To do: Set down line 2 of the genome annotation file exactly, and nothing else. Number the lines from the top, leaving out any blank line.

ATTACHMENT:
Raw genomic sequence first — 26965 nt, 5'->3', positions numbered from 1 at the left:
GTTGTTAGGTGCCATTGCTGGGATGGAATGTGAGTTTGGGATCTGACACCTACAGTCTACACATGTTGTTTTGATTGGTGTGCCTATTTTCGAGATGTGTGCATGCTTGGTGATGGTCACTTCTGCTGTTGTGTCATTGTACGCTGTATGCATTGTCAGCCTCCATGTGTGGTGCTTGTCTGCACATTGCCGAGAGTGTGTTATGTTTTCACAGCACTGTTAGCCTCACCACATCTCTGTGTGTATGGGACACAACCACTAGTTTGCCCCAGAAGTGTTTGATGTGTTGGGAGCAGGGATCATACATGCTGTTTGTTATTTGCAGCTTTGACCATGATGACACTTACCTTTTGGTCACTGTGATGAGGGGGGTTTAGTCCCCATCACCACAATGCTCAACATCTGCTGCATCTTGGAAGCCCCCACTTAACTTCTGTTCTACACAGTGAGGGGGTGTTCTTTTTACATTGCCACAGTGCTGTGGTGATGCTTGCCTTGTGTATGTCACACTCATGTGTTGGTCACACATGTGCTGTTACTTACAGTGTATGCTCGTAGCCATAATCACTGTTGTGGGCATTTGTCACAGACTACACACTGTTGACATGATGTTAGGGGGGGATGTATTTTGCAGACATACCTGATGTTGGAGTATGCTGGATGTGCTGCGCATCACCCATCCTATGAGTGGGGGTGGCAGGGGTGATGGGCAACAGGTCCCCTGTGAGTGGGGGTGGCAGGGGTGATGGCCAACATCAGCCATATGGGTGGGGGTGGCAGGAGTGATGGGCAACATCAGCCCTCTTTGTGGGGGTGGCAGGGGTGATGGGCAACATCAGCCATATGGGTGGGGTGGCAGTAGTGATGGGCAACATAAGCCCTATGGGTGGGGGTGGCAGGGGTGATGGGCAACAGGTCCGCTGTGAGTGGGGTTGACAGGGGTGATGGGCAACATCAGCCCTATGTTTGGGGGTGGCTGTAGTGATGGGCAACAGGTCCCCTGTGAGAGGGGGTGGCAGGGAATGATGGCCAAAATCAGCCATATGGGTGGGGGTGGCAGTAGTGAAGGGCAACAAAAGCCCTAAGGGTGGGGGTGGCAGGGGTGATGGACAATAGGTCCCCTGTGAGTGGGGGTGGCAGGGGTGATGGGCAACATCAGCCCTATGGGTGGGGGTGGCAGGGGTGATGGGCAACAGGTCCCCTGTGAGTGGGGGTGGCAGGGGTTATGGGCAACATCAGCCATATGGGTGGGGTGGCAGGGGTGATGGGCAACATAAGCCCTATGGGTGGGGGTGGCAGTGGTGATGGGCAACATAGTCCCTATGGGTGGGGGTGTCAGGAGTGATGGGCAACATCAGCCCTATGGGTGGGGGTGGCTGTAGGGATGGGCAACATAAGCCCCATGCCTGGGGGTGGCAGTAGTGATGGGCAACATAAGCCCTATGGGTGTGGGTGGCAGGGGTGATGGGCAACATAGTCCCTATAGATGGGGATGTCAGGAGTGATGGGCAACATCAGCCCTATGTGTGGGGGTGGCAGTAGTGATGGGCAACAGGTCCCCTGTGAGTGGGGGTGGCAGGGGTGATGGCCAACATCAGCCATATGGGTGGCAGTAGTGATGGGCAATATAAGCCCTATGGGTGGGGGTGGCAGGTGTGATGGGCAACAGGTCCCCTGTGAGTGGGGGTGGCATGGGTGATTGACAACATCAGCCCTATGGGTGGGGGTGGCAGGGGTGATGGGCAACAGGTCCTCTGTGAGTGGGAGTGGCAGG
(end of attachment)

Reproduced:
GTTGTTAGGTGCCATTGCTGGGATGGAATGTGAGTTTGGGATCTGACACCTACAGTCTACACATGTTGTTTTGATTGGTGTGCCTATTTTCGAGATGTGTGCATGCTTGGTGATGGTCACTTCTGCTGTTGTGTCATTGTACGCTGTATGCATTGTCAGCCTCCATGTGTGGTGCTTGTCTGCACATTGCCGAGAGTGTGTTATGTTTTCACAGCACTGTTAGCCTCACCACATCTCTGTGTGTATGGGACACAACCACTAGTTTGCCCCAGAAGTGTTTGATGTGTTGGGAGCAGGGATCATACATGCTGTTTGTTATTTGCAGCTTTGACCATGATGACACTTACCTTTTGGTCACTGTGATGAGGGGGGTTTAGTCCCCATCACCACAATGCTCAACATCTGCTGCATCTTGGAAGCCCCCACTTAACTTCTGTTCTACACAGTGAGGGGGTGTTCTTTTTACATTGCCACAGTGCTGTGGTGATGCTTGCCTTGTGTATGTCACACTCATGTGTTGGTCACACATGTGCTGTTACTTACAGTGTATGCTCGTAGCCATAATCACTGTTGTGGGCATTTGTCACAGACTACACACTGTTGACATGATGTTAGGGGGGGATGTATTTTGCAGACATACCTGATGTTGGAGTATGCTGGATGTGCTGCGCATCACCCATCCTATGAGTGGGGGTGGCAGGGGTGATGGGCAACAGGTCCCCTGTGAGTGGGGGTGGCAGGGGTGATGGCCAACATCAGCCATATGGGTGGGGGTGGCAGGAGTGATGGGCAACATCAGCCCTCTTTGTGGGGGTGGCAGGGGTGATGGGCAACATCAGCCATATGGGTGGGGTGGCAGTAGTGATGGGCAACATAAGCCCTATGGGTGGGGGTGGCAGGGGTGATGGGCAACAGGTCCGCTGTGAGTGGGGTTGACAGGGGTGATGGGCAACATCAGCCCTATGTTTGGGGGTGGCTGTAGTGATGGGCAACAGGTCCCCTGTGAGAGGGGGTGGCAGGGAATGATGGCCAAAATCAGCCATATGGGTGGGGGTGGCAGTAGTGAAGGGCAACAAAAGCCCTAAGGGTGGGGGTGGCAGGGGTGATGGACAATAGGTCCCCTGTGAGTGGGGGTGGCAGGGGTGATGGGCAACATCAGCCCTATGGGTGGGGGTGGCAGGGGTGATGGGCAACAGGTCCCCTGTGAGTGGGGGTGGCAGGGGTTATGGGCAACATCAGCCATATGGGTGGGGTGGCAGGGGTGATGGGCAACATAAGCCCTATGGGTGGGGGTGGCAGTGGTGATGGGCAACATAGTCCCTATGGGTGGGGGTGTCAGGAGTGATGGGCAACATCAGCCCTATGGGTGGGGGTGGCTGTAGGGATGGGCAACATAAGCCCCATGCCTGGGGGTGGCAGTAGTGATGGGCAACATAAGCCCTATGGGTGTGGGTGGCAGGGGTGATGGGCAACATAGTCCCTATAGATGGGGATGTCAGGAGTGATGGGCAACATCAGCCCTATGTGTGGGGGTGGCAGTAGTGATGGGCAACAGGTCCCCTGTGAGTGGGGGTGGCAGGGGTGATGGCCAACATCAGCCATATGGGTGGCAGTAGTGATGGGCAATATAAGCCCTATGGGTGGGGGTGGCAGGTGTGATGGGCAACAGGTCCCCTGTGAGTGGGGGTGGCATGGGTGATTGACAACATCAGCCCTATGGGTGGGGGTGGCAGGGGTGATGGGCAACAGGTCCTCTGTGAGTGGGAGTGGCAGG